User interface graphics are an essential part of designing learning experiences. It can influence a user's perception of an entire learning event. So here's how user interface design should be from the audience's point of view.
1. I do not want to think about the user interface
Design the user interface to be transparent to the public. It must not be an obstacle or something that students must decipher.
If everything is clear and works as expected, then students can continue their task of learning and not wasting cognitive resources thinking about how to interact.
2. I always want to know what to do next
If the design is not linear and exploratory, make sure that learners understands what problem it has to solve. Let them know they should explore. Whatever it is, your audience should not be wondering what to do next.
It is surprisingly difficult to write on the screen concise and clear instructions that must be understood by all students. Most likely you will need several revisions. Test some members of the public or of your work colleagues to see if they understand.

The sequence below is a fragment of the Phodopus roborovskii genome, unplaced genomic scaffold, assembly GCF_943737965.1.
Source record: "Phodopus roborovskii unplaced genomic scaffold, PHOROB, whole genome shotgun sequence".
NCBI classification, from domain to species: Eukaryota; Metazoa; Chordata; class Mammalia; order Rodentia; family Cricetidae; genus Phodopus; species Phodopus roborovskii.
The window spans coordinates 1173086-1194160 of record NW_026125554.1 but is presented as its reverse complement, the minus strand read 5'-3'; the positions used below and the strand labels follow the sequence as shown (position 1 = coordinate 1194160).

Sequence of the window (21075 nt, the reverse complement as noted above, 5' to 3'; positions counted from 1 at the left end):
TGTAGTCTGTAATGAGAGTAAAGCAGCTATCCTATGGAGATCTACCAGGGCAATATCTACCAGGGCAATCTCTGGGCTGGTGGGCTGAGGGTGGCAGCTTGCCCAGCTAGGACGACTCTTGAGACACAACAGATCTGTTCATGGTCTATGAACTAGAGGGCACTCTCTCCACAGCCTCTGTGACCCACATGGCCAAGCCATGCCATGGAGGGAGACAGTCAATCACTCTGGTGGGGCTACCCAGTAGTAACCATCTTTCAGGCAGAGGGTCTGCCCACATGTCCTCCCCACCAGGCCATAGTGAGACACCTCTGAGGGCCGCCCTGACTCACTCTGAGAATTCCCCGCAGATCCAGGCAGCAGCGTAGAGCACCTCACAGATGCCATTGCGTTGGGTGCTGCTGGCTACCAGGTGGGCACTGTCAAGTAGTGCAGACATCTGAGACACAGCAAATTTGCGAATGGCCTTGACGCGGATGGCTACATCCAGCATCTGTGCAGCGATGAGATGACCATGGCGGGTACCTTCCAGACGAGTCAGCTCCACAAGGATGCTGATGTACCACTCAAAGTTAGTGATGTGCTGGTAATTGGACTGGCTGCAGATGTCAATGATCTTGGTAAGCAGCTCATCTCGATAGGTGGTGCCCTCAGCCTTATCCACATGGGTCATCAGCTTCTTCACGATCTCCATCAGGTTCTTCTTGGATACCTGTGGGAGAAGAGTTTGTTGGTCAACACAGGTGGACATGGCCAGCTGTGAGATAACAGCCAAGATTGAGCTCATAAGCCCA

3. I want the program to behave as I think it should
Anyone familiar with computer applications has a mental model of how different types of software work.
If your course uses a generic approach, then you will follow logical and obvious conventions. Think about how members of the public expect the system to work and make sure it does so.
4. I do not want to ask myself what an icon means
When using icons for menu options and buttons, User Interface experts recommend supporting icons with text. In fact, people often do not recognize or locate the hamburger menu (three horizontal lines) on mobile apps.
You can easily speed up the recognition process by adding text below the icon. If there is no space for text, you can make the label display with a mouse-over action - but this will not be so useful.
5. I want to know where to click, drag or touch
Your user interface can help users by providing affordance. In his book The Design of Everyday Things, Donald Norman defined perceived affordances as characteristics of an object that provide users with clues about how to perform an action using the object.
When designing the user interface, a slight shading of a button or a thick line around a flat button suggests that it is an object to press. The goal is to make your user interface as clear as possible.
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